CAMERON, Mo. — Maximum security prisons hold some of the country’s most dangerous criminals. So you would expect that the guards inside those prisons are highly trained and ready for anything.
But one local prison is teetering on the brink of disaster.
FOX4 has received dozens of letters from inmates at Crossroads Correctional Facility in Cameron, describing the dangerous conditions inside the prison. Until now, we’ve only heard about the conditions. But FOX4 has obtained a surveillance footage that shows it.
Maria Miller’s number one concern is justice.
Her brother, Larry Miller, was attacked by two other inmates at Crossroads and stabbed to death. There wasn’t a single corrections officer in sight.
Maria Miller believes if those prison guards had been doing their jobs, her brother would still be alive. She’s been fighting for answers since that deadly day in June 2014.
Court documents say Larry Miller’s cellmate Jeffery Nash concocted a story that Miller sexually assaulted him, knowing the one officer patrolling the area would take him into an office in the back of the housing unit to make a report. That would leave the A-wing unsupervised.
That’s when another inmate, Robert Goodwin, sneaked into Miller’s cell. In prison surveillance video, you can see Goodwin jump out and attack Miller after he returned from breakfast.
It was a full-on fist fight until another inmate named Jeff Lane got involved. Surveillance video shows Lane, armed with two knives, begin stabbing Miller repeatedly. See the footage in the video player above.
“No one was there to protect my brother,” Maria Miller said.
From the time Goodwin jumped out of Miller’s cell and began the attack, it took corrections officers two and a half minutes to respond. It was another minute before they attended to Miller, and three more minutes before medical personnel arrived. Six and a half minutes in total.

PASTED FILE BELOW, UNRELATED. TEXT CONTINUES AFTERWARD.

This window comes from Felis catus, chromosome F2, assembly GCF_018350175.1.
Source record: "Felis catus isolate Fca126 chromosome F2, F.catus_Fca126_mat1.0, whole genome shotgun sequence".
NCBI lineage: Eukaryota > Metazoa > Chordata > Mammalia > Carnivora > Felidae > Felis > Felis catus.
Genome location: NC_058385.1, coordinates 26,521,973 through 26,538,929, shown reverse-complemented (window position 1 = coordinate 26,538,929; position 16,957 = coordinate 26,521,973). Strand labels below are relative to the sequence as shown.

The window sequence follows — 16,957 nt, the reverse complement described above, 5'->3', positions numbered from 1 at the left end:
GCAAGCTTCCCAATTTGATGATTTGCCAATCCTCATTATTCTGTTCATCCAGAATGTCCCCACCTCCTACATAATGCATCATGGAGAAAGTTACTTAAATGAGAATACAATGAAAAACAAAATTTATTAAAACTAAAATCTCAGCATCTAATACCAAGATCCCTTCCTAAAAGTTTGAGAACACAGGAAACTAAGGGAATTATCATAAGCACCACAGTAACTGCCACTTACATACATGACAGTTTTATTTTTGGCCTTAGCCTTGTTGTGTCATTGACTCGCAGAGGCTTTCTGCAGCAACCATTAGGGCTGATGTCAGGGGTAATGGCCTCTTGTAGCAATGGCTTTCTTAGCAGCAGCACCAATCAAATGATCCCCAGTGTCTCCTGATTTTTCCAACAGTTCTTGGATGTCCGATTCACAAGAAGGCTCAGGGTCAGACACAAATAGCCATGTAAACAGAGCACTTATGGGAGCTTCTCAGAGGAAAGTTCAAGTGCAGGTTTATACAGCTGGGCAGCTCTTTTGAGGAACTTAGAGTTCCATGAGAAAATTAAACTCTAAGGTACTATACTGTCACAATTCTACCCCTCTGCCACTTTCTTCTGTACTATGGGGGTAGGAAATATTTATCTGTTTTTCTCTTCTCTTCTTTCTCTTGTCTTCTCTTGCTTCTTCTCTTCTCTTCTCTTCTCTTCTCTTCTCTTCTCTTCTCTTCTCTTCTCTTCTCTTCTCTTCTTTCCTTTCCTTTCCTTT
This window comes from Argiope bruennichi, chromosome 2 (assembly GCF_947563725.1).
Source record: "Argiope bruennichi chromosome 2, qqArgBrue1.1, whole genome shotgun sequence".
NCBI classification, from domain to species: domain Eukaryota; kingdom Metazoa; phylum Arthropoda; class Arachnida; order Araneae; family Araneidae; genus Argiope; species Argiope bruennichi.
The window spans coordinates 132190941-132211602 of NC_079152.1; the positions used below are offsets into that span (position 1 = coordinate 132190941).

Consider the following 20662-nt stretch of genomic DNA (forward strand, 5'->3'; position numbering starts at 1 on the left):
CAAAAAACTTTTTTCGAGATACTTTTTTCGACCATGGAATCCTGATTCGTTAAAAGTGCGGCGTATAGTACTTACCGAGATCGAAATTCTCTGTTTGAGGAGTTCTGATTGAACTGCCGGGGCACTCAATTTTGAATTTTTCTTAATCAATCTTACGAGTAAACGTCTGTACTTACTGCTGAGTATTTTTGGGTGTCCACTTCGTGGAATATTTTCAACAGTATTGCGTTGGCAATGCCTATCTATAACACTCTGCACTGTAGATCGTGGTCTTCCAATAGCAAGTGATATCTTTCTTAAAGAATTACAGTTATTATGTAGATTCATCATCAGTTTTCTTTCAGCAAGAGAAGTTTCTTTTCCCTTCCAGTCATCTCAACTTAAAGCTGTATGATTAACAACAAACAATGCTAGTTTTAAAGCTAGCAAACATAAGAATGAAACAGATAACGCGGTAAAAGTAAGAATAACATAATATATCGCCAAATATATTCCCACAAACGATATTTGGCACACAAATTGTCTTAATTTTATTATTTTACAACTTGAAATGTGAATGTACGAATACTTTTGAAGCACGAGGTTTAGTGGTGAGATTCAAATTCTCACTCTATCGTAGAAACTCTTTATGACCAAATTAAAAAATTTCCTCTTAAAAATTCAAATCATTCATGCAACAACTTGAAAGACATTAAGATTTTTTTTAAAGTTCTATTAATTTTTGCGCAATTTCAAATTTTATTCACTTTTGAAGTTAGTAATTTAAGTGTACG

Although Lane and Goodwin were tried for Miller’s murder, his sister believes others played a role in his death.
“Someone needs to be accountable,” she said. “Even though we are here with the people who are responsible for the act, someone else needs to be accountable. We pay taxes for guards to protect our loved ones.”
Edward George has lived at Crossroads Correctional Facility for 10 years.
“That thing with Larry Miller, that was the first big thing that really happened that I can remember when I got here in 2008,” he said. “People were like, ‘Oh, s***, someone got killed here. That never happens here.'”
George is one of dozens of Crossroads inmates who have written to FOX4, describing inhumane treatment at the facility and asking for help.
He’s spending his life in prison for killing his best friend’s mother in 2006 when he was 16 years old. He’s now 28.
“I know some guys in here that got locked up as an adult that got life without parole. They are not all right in the head,” he said. “But I think because I was so young, that this is all I really know. Another 4 years, I will have been locked up more than half of my life.”
George said when he first arrived at Crossroads, he was shocked. He described the prison as a Boy Scout camp with an electric fence around it.
“We were getting so much rec that you know, 2 hours into it you are like, ‘Oh man, I am going to go back inside, grab a shower, go back to my cell.’ It was fine,” he said. “It was livable, and it wasn’t crazy either … There wasn’t fights all the time. We were happy.”
He said that all changed around 2014. Staffing had declined and with it went inmate programs and privileges.
“I want back what it used to be when I first got here 3 years ago,” George said. “I want to go out to rec and exhaust myself in physical activity or go up to the library and grab some books to read, or sign up for programs or go to church and things like that. They — it`s like, it feels like they feel like it’s their job to punish us further after we have already been sentenced to live here.”